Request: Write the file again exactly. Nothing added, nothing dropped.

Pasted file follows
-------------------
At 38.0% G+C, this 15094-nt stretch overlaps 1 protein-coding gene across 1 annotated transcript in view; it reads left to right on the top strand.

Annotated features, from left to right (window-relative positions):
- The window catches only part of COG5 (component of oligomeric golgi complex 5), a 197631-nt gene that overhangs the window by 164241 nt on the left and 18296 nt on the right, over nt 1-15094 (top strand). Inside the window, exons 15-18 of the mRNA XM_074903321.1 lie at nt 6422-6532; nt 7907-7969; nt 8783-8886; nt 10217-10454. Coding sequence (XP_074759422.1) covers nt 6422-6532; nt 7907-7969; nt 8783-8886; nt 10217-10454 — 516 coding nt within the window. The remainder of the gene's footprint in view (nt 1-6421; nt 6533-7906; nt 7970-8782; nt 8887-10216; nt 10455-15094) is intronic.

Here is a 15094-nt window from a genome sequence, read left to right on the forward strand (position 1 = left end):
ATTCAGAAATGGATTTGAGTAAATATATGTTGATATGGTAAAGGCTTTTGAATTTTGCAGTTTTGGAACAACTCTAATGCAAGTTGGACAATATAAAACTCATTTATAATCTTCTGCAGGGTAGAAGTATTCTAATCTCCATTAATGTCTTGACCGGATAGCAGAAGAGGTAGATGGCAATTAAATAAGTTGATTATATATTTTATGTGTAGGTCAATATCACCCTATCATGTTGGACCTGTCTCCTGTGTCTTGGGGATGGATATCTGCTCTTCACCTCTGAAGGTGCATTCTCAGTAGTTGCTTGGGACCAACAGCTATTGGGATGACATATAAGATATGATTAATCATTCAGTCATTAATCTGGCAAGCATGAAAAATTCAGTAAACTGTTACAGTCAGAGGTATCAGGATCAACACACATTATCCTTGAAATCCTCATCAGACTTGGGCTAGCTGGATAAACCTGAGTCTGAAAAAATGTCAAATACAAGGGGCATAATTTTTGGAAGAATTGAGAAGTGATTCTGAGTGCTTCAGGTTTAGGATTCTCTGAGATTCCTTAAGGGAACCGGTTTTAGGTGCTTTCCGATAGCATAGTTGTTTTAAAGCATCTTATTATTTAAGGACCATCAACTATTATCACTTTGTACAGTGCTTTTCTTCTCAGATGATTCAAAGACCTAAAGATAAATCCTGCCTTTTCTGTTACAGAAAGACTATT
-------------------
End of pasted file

At 38.0% G+C, this 15094-nt stretch overlaps 1 protein-coding gene across 1 annotated transcript in view; it reads left to right on the top strand.

Annotated features, from left to right (window-relative positions):
- The window catches only part of COG5 (component of oligomeric golgi complex 5), a 197631-nt gene that overhangs the window by 164241 nt on the left and 18296 nt on the right, over nt 1-15094 (top strand). Inside the window, exons 15-18 of the mRNA XM_074903321.1 lie at nt 6422-6532; nt 7907-7969; nt 8783-8886; nt 10217-10454. Coding sequence (XP_074759422.1) covers nt 6422-6532; nt 7907-7969; nt 8783-8886; nt 10217-10454 — 516 coding nt within the window. The remainder of the gene's footprint in view (nt 1-6421; nt 6533-7906; nt 7970-8782; nt 8887-10216; nt 10455-15094) is intronic.

Here is a 15094-nt window from a genome sequence, read left to right on the forward strand (position 1 = left end):
ATTCAGAAATGGATTTGAGTAAATATATGTTGATATGGTAAAGGCTTTTGAATTTTGCAGTTTTGGAACAACTCTAATGCAAGTTGGACAATATAAAACTCATTTATAATCTTCTGCAGGGTAGAAGTATTCTAATCTCCATTAATGTCTTGACCGGATAGCAGAAGAGGTAGATGGCAATTAAATAAGTTGATTATATATTTTATGTGTAGGTCAATATCACCCTATCATGTTGGACCTGTCTCCTGTGTCTTGGGGATGGATATCTGCTCTTCACCTCTGAAGGTGCATTCTCAGTAGTTGCTTGGGACCAACAGCTATTGGGATGACATATAAGATATGATTAATCATTCAGTCATTAATCTGGCAAGCATGAAAAATTCAGTAAACTGTTACAGTCAGAGGTATCAGGATCAACACACATTATCCTTGAAATCCTCATCAGACTTGGGCTAGCTGGATAAACCTGAGTCTGAAAAAATGTCAAATACAAGGGGCATAATTTTTGGAAGAATTGAGAAGTGATTCTGAGTGCTTCAGGTTTAGGATTCTCTGAGATTCCTTAAGGGAACCGGTTTTAGGTGCTTTCCGATAGCATAGTTGTTTTAAAGCATCTTATTATTTAAGGACCATCAACTATTATCACTTTGTACAGTGCTTTTCTTCTCAGATGATTCAAAGACCTAAAGATAAATCCTGCCTTTTCTGTTACAGAAAGACTATT